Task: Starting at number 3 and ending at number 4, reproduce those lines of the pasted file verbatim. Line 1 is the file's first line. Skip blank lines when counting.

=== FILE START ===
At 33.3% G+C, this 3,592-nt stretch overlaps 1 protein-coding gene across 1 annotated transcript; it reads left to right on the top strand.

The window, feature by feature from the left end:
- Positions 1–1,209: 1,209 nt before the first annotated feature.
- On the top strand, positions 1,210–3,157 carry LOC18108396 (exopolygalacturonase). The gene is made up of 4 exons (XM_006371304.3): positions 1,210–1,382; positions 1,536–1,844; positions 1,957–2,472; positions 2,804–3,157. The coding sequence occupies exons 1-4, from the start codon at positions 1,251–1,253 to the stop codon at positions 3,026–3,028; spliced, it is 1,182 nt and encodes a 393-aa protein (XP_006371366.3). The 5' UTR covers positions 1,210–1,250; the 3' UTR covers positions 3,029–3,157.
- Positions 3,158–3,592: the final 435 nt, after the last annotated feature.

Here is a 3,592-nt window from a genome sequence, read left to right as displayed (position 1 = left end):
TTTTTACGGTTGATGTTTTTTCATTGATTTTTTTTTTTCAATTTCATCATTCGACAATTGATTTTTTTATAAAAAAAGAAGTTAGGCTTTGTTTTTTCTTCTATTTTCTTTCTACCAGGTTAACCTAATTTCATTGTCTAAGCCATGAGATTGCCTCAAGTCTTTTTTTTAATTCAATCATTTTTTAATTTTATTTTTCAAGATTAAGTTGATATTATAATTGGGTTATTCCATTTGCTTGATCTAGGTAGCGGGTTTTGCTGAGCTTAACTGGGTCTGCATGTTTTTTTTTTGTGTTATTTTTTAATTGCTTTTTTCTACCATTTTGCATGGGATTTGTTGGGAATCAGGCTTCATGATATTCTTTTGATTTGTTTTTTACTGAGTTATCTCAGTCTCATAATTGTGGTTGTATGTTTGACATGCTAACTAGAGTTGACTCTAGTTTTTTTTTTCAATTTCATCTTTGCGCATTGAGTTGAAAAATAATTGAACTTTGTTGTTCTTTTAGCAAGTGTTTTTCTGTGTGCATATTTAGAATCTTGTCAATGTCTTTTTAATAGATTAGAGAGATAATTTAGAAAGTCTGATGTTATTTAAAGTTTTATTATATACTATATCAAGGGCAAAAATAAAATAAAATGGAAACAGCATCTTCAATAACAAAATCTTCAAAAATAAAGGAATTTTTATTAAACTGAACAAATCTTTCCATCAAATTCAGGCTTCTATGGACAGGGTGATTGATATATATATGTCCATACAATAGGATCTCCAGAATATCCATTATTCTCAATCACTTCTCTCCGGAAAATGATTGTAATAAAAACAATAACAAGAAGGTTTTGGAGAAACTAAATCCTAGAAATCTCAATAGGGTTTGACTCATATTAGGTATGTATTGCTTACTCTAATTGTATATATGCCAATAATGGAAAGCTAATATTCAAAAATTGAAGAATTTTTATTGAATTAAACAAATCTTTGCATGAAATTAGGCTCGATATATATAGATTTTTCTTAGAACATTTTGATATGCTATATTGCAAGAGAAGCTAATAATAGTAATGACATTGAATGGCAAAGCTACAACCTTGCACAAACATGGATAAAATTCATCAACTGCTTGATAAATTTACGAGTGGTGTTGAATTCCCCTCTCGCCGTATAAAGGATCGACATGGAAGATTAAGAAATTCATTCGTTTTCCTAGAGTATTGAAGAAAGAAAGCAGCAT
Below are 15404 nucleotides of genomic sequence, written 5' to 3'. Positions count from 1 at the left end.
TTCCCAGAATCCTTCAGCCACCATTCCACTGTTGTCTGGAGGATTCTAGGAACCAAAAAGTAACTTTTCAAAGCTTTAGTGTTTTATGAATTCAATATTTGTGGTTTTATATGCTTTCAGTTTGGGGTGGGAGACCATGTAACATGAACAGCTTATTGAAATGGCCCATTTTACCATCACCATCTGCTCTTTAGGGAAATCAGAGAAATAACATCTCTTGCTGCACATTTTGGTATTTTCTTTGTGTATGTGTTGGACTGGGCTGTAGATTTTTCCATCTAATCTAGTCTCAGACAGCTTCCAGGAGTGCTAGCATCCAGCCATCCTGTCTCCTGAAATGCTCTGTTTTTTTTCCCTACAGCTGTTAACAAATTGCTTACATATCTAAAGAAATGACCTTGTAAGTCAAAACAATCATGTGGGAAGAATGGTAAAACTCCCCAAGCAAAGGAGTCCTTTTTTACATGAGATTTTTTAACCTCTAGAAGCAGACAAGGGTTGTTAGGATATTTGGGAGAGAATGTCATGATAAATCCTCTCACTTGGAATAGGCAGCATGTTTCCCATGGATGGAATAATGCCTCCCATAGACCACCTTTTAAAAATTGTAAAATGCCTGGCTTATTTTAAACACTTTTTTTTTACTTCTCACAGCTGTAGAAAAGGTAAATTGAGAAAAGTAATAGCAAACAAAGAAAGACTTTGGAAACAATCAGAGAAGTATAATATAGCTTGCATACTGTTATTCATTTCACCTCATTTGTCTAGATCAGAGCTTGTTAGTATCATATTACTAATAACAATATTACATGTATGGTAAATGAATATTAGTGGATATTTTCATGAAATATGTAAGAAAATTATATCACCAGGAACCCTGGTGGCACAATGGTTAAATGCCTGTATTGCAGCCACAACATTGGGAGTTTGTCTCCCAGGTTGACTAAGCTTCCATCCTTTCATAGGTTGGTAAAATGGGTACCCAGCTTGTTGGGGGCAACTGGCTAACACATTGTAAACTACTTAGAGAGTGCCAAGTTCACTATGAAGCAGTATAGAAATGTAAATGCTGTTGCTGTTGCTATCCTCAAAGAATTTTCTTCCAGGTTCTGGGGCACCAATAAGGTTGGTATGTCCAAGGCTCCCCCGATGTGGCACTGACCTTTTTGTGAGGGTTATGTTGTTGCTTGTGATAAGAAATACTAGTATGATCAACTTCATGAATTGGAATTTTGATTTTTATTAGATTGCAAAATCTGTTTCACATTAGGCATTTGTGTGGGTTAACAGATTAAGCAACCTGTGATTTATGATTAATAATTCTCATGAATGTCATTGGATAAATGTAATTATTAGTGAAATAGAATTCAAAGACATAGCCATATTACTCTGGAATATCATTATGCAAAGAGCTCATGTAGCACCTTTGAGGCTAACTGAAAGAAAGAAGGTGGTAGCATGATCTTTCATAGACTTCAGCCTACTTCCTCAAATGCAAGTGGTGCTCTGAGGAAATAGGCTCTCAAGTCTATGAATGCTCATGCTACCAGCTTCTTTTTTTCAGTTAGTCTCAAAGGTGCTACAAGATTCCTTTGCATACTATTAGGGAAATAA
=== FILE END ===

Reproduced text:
- Positions 1–1,209: 1,209 nt before the first annotated feature.
- On the top strand, positions 1,210–3,157 carry LOC18108396 (exopolygalacturonase). The gene is made up of 4 exons (XM_006371304.3): positions 1,210–1,382; positions 1,536–1,844; positions 1,957–2,472; positions 2,804–3,157. The coding sequence occupies exons 1-4, from the start codon at positions 1,251–1,253 to the stop codon at positions 3,026–3,028; spliced, it is 1,182 nt and encodes a 393-aa protein (XP_006371366.3). The 5' UTR covers positions 1,210–1,250; the 3' UTR covers positions 3,029–3,157.